• The overall health ecosystem will benefit if underserved communities develop meaningful, ongoing and mutually valuable relationships with both biopharma companies and health care providers.

    An ongoing dialogue between patients and the industry offers communities the opportunity to take a more active role in clinical research. Ultimately, this can lead to greater patient access, sustained community engagement and improved health care outcomes.

 

 

 

 

EY perspective

How biotech and its stakeholders will secure future supply chain resilience

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    Biotech supply chains face an uncertain future in 2022. The positive news is that the industry has largely met the challenges of the COVID-19 pandemic, which continues to cause significant disruptions to supply chains in other industries. While there were reported shortages of certain raw materials and consumables among biotechs (such as the sterile filters used in biological drug manufacturing), very few products have been unavailable during the crisis. In fact, within the US, issues have been reported for less than 1.5% of the more than 20,000 FDA-registered prescription drugs in 2020 and 2021.

    However, the pandemic has created a perception that biopharma supply chains need more attention from policymakers. In June 2021, Janet Woodcock, then-acting US FDA Commissioner, stated: “The COVID-19 pandemic revealed just how vulnerable the supply chain is in this country.” A yearlong review of US public health supply chains, published in February 2022¹⁰, reaffirms the Biden administration’s ongoing efforts to encourage domestic production and innovation, develop redundancies and ensure that diversification within drug supply chains continues.

    The EU has made similar moves, with its Pharmaceutical Strategy for Europe adopted at the end of 2020 aiming to “develop the EU open strategic autonomy and ensure robust supply chains.”¹¹ In an effort to effectively monitor its supply chains, the EU has imposed temporary vaccine export restrictions to secure supplies of vital medicines, assessed stockpiles and built regional capacity via its Health Emergency Preparedness and Response Authority (HERA).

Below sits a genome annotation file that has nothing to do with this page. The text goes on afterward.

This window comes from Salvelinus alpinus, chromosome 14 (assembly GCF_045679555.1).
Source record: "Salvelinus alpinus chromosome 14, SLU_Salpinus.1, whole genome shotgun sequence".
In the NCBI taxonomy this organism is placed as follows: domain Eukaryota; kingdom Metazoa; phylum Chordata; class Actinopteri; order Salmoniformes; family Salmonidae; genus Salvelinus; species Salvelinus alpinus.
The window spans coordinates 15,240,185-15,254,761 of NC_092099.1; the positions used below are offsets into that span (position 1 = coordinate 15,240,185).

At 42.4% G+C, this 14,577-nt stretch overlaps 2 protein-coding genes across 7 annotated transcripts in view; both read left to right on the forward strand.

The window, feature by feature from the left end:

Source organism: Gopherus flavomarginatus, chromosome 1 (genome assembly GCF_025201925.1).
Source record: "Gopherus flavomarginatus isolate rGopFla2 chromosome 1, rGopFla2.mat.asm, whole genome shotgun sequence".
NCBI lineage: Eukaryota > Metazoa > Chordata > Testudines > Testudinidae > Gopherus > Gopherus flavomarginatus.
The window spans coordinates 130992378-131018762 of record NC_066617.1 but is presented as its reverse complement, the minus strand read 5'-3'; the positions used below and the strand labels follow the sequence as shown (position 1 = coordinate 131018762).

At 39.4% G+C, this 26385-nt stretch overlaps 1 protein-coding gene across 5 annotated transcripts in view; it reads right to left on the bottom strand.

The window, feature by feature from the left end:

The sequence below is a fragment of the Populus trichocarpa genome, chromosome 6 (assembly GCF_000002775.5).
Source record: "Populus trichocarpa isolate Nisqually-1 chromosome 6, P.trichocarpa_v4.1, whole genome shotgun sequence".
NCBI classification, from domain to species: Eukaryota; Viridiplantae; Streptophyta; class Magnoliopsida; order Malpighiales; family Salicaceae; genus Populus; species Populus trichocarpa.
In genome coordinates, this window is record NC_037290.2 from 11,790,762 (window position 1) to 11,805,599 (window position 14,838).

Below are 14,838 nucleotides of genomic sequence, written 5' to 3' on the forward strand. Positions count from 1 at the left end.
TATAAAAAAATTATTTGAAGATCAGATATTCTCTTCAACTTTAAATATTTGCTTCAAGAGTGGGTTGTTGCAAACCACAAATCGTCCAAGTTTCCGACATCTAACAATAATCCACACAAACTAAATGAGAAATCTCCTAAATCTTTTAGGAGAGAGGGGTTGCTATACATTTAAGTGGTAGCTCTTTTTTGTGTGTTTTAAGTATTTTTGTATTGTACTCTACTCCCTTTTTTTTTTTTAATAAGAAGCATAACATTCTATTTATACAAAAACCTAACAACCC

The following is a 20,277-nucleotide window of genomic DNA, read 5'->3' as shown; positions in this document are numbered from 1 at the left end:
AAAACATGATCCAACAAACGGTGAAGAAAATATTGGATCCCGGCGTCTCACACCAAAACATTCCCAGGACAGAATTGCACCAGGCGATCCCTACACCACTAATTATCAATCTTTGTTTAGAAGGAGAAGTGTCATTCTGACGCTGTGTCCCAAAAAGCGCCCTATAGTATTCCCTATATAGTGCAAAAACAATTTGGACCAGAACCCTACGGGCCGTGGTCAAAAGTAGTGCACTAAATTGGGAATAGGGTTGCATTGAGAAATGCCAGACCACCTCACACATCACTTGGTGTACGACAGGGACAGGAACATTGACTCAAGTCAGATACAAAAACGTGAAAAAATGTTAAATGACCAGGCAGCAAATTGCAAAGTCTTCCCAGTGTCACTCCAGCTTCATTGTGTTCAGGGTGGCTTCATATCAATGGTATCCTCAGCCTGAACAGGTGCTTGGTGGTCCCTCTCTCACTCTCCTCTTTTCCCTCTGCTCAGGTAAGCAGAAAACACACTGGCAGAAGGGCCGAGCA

These moves toward greater governmental involvement in supply chains are likely to continue. In recent decades, we have seen the increased globalization of biopharmaceutical supply chains. Now, amid anxieties over the security of national drug supplies, we may be witnessing the beginning of a countertrend toward increased localization of supply chains and a greater emphasis on regional or national self-reliance.

    Other macro factors fueling this shift include the changing globalization model wherein global trade agreements are declining in relevance in favor of increased regionalized trade and bilateral agreements. The pandemic may have accelerated this trend, but as the armed conflict in Eastern Europe in 2022 emphasizes, COVID-19 will not be the last major crisis of the 21st century. Future global shocks are likely to heighten geopolitical tensions further; whether they come in the form of future pandemic outbreaks or cyber attacks (or even cyber war), the impacts of climate change or yet unforeseen crises will impact global stability.

    In response, we are likely to see greater concern from policymakers about enabling supply chain resilience within their regions. Companies are already taking certain measures to build resilience: implementing multi-sourcing, leveraged local contract development and manufacturing companies (CDMOs) and establishing cross-registered manufacturing sites. Companies may begin collaborating more closely with nation-states to build strategic inventories or initiate public-private partnerships.

    Policymakers also may actively seek to force greater localization of supply chains. This could be through measures designed to encourage the local development and manufacturing of biopharma products, such as R&D credits and incentives. Alternatively, they may impose measures constraining companies to implement some degree of localization, such as imposing export quotas, procurement mandates or limitations on market access for companies without a local footprint.

    More radically, governments may seek to impose localization of some or all stages of the biopharma supply chain. The degree of logistical challenges and investment needed to make this concept a reality would depend on the scope of the effort. It would be relatively simple for a biopharma to localize secondary product packaging. By contrast, localizing active pharmaceutical ingredient (API) manufacturing would be a major challenge, both in terms of the scale of capital investment and the levels of technical and quality competency required.